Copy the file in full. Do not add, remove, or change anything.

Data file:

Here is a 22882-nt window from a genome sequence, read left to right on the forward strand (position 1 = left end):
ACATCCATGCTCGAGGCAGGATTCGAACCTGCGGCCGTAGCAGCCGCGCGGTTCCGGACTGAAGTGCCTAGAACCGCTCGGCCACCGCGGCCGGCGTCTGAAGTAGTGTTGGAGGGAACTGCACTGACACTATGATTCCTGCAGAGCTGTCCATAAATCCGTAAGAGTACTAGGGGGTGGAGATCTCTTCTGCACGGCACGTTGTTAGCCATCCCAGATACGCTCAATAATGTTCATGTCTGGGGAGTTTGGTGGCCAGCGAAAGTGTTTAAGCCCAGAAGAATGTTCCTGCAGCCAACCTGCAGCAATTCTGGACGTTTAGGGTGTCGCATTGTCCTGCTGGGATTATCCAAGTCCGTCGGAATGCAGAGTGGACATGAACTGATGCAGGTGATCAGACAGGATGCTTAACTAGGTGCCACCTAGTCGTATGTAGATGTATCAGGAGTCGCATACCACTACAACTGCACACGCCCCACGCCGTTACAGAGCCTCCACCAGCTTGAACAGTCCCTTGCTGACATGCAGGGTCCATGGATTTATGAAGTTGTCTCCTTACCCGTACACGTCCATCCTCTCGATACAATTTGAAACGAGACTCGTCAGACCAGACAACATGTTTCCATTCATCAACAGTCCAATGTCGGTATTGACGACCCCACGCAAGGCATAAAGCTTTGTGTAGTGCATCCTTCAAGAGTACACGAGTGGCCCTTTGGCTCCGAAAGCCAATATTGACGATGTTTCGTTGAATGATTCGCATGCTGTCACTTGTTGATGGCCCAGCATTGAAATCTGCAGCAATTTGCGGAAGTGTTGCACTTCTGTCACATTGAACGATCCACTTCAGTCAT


Here is a 22882-nt window from a genome sequence, read left to right on the forward strand (position 1 = left end):
ACATCCATGCTCGAGGCAGGATTCGAACCTGCGGCCGTAGCAGCCGCGCGGTTCCGGACTGAAGTGCCTAGAACCGCTCGGCCACCGCGGCCGGCGTCTGAAGTAGTGTTGGAGGGAACTGCACTGACACTATGATTCCTGCAGAGCTGTCCATAAATCCGTAAGAGTACTAGGGGGTGGAGATCTCTTCTGCACGGCACGTTGTTAGCCATCCCAGATACGCTCAATAATGTTCATGTCTGGGGAGTTTGGTGGCCAGCGAAAGTGTTTAAGCCCAGAAGAATGTTCCTGCAGCCAACCTGCAGCAATTCTGGACGTTTAGGGTGTCGCATTGTCCTGCTGGGATTATCCAAGTCCGTCGGAATGCAGAGTGGACATGAACTGATGCAGGTGATCAGACAGGATGCTTAACTAGGTGCCACCTAGTCGTATGTAGATGTATCAGGAGTCGCATACCACTACAACTGCACACGCCCCACGCCGTTACAGAGCCTCCACCAGCTTGAACAGTCCCTTGCTGACATGCAGGGTCCATGGATTTATGAAGTTGTCTCCTTACCCGTACACGTCCATCCTCTCGATACAATTTGAAACGAGACTCGTCAGACCAGACAACATGTTTCCATTCATCAACAGTCCAATGTCGGTATTGACGACCCCACGCAAGGCATAAAGCTTTGTGTAGTGCATCCTTCAAGAGTACACGAGTGGCCCTTTGGCTCCGAAAGCCAATATTGACGATGTTTCGTTGAATGATTCGCATGCTGTCACTTGTTGATGGCCCAGCATTGAAATCTGCAGCAATTTGCGGAAGTGTTGCACTTCTGTCACATTGAACGATCCACTTCAGTCAT